By: Daniel Kaplan
Dennis McKnight doesn’t want to burden his family. So if the ex-NFL offensive guard for 11 years and current Canadian Football League coach gets very sick, he won’t fight death. The California resident doesn’t have enough money for medical insurance, and already coaches in chronic pain with an artificial hip and knee.
“If I find that I had cancer, well, I don’t have health insurance to pay for treatment; you know what I’ll just wait until I die because I am not going to bankrupt my family,” he said.
Earl Edwards, who retired from the NFL in 1979 after an 11-year career, said he is withdrawn and can’t work, a condition he blames on concussive hits, and his wife supports him. He worries they won’t have enough to pay off the mortgage.
Ed White retired after 17 years and now has a $550 a month pension that was artificially depressed in a deal that slashed his payments when he hit Social Security age, he said. He survives on selling art and his wife’s school teacher income, and past savings.
Lyle Blackwood played with a broken back in Super Bowl XIX, and took his pension early because he was told by his union that NFL players often did not live past 55.
And they consider themselves the lucky players of the so-called pre-1993 era, designated as such because the new collective bargaining agreement that year dramatically improved players’ pensions moving forward. They aren’t destitute and in need of handouts — yet — like many of their brethren.
“A lot of these guys that I’m very close to are really struggling right now and you know, relatively speaking a little bit more would make a huge difference for a lot of these guys,” said former Dallas Cowboys quarterback Danny White.
In 2011, the league and players agreed to split the cost of increasing pensions for the pre-’93 players, contributing $620 million to what is called the Legacy Fund benefit that is part of the 10-year CBA. The Legacy payments are designed to continue after the current CBA ends in March 2021. Many of the pre-’93 players contend even with Legacy, it is not enough, and this next go-around in labor talk is the last time available to fix the issue.
Lisa Marie Riggins, wife of the Hall of Fame running back John Riggins, tells the stories of one aging player who toils as a janitor and another Hall of Famer who lives in a trailer with rotting teeth (these two players, she said, were too proud to allow her to name them).
Riggins’ three-year-old nonprofit organization, Fairness for Athletes in Retirement (FAIR), recently sent to owners and the NFLPA a proposal to take 0.95 percent of the salary cap for a decade as a part of a new collective bargaining agreement, with an owner match, and raise pre-’93 pensions for players who played four or more years. Her plan amounts to $1.9 billion based on FAIR’s projections of rising salary caps through 2030.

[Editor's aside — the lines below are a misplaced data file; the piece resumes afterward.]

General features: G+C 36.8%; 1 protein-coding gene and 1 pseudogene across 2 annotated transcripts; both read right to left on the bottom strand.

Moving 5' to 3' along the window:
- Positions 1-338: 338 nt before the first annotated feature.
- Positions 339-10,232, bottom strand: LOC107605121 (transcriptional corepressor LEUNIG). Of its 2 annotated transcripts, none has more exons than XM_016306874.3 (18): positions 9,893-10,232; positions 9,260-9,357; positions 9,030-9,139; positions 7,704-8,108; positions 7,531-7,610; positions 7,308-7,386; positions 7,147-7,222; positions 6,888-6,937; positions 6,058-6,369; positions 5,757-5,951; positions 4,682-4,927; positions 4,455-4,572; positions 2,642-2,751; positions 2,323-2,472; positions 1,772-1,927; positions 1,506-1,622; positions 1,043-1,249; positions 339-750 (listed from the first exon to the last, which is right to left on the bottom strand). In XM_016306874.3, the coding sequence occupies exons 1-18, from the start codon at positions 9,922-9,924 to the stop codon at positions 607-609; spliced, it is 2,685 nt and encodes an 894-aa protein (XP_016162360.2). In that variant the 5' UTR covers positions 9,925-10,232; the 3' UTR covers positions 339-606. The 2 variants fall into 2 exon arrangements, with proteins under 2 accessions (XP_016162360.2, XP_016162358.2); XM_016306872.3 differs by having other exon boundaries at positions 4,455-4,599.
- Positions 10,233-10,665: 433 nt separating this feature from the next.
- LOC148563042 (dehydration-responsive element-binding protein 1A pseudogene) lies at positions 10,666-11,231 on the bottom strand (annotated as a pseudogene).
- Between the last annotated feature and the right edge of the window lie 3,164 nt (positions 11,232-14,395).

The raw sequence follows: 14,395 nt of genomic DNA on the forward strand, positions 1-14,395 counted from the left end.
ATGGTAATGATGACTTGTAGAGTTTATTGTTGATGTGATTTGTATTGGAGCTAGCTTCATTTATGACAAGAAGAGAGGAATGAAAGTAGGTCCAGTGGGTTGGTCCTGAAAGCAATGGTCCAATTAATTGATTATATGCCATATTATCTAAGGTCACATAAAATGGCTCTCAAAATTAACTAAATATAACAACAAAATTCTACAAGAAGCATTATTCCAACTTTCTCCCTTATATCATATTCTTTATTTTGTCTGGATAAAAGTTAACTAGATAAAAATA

“You look at this group, it is a very unique space,” she said. “I mean, they’re not solving brain cancer and they’re not out, you know, fighting in Syria, I’m not indicating that. But in their world, in their space, they were some pretty significant individuals that did a lot for this country in an entertainment way. And building one of the most successful sports corporations in the world. They were an integral, significant part of that.”
Many players took early pensions because they were convinced, in part by their own union’s advice, they would not live past 55, she said. Bob Stein, a former player and lawyer for many of the retirees, said the NFLPA convinced players like [Ed] White to take an early pension, and receive a little extra, in return for slashing the pension amount at Social Security age. White’s pension is at $550 a month now, and it’s only that high because he played so long. Some players reached Social Security age and saw pensions drop to $150 a month.
The 39-page report sent to the NFL, and a 42-page one to the NFLPA, cost $85,000, Riggins said, in part because of the painstaking process of sifting through every pre-’93 player and hiring actuaries. The cost was so expensive, she said, also because the NFLPA and NFL would not provide the information.
Five hundred pre-’93 players have died since 2012, leaving 3,400 of them receiving pensions of a few thousand dollars a month at best, FAIR’s report said. That is one of the morbid selling points of the new proposal: by the time 2030 comes around and the end of the 0.95 percent tithing, the grim reaper will have solved much of the issue and the owners and then current players won’t have to revisit it.
With that in mind, FAIR is reminding the owners and players that the game’s uber-violent roots have taken a toll, so they have a moral obligation to address.
“The past 10-15 years have seen great emphasis on making pro football much safer in many areas: helmet-to-helmet hits, defenseless players, contact/non contact practices, kickoff wedges, and more,” FAIR’s report said. “Medical care is far better. The NFL has become a vastly more safety-conscious workplace. Pre-1993 games were weekly street fights: headhunting, chop blocks, horsecollar tackles and vicious head slaps. Rock-hard AstroTurf separated shoulders and shredded knees. Concussions were not understood.”
Indeed, players interviewed for this story tell stories that today would spark congressional hearings.
The NFL CBA expires in March 2021, though the league would like to secure an extension before the end of this season. And one NFL pitch to the current players in this regard is an earlier CBA extension would mean pension relief sooner.